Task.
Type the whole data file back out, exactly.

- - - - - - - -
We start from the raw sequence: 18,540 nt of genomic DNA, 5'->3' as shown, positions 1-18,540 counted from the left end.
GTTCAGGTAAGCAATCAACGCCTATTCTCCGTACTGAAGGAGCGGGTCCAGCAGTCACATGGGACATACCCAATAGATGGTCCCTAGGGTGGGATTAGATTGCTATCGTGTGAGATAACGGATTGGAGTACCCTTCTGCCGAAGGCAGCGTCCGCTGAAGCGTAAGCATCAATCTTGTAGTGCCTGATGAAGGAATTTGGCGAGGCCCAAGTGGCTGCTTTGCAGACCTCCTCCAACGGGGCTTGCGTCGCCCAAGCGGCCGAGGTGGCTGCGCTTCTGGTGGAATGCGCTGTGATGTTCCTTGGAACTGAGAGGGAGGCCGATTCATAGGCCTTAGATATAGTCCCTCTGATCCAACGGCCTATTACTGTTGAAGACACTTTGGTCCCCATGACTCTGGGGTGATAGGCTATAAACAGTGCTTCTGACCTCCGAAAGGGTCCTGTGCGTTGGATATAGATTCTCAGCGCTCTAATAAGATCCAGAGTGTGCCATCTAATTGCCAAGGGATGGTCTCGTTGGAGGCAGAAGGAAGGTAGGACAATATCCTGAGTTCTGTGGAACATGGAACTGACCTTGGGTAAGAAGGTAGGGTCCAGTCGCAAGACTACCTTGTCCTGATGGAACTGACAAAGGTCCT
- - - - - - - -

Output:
We start from the raw sequence: 18,540 nt of genomic DNA, 5'->3' as shown, positions 1-18,540 counted from the left end.
GTTCAGGTAAGCAATCAACGCCTATTCTCCGTACTGAAGGAGCGGGTCCAGCAGTCACATGGGACATACCCAATAGATGGTCCCTAGGGTGGGATTAGATTGCTATCGTGTGAGATAACGGATTGGAGTACCCTTCTGCCGAAGGCAGCGTCCGCTGAAGCGTAAGCATCAATCTTGTAGTGCCTGATGAAGGAATTTGGCGAGGCCCAAGTGGCTGCTTTGCAGACCTCCTCCAACGGGGCTTGCGTCGCCCAAGCGGCCGAGGTGGCTGCGCTTCTGGTGGAATGCGCTGTGATGTTCCTTGGAACTGAGAGGGAGGCCGATTCATAGGCCTTAGATATAGTCCCTCTGATCCAACGGCCTATTACTGTTGAAGACACTTTGGTCCCCATGACTCTGGGGTGATAGGCTATAAACAGTGCTTCTGACCTCCGAAAGGGTCCTGTGCGTTGGATATAGATTCTCAGCGCTCTAATAAGATCCAGAGTGTGCCATCTAATTGCCAAGGGATGGTCTCGTTGGAGGCAGAAGGAAGGTAGGACAATATCCTGAGTTCTGTGGAACATGGAACTGACCTTGGGTAAGAAGGTAGGGTCCAGTCGCAAGACTACCTTGTCCTGATGGAACTGACAAAGGTCCT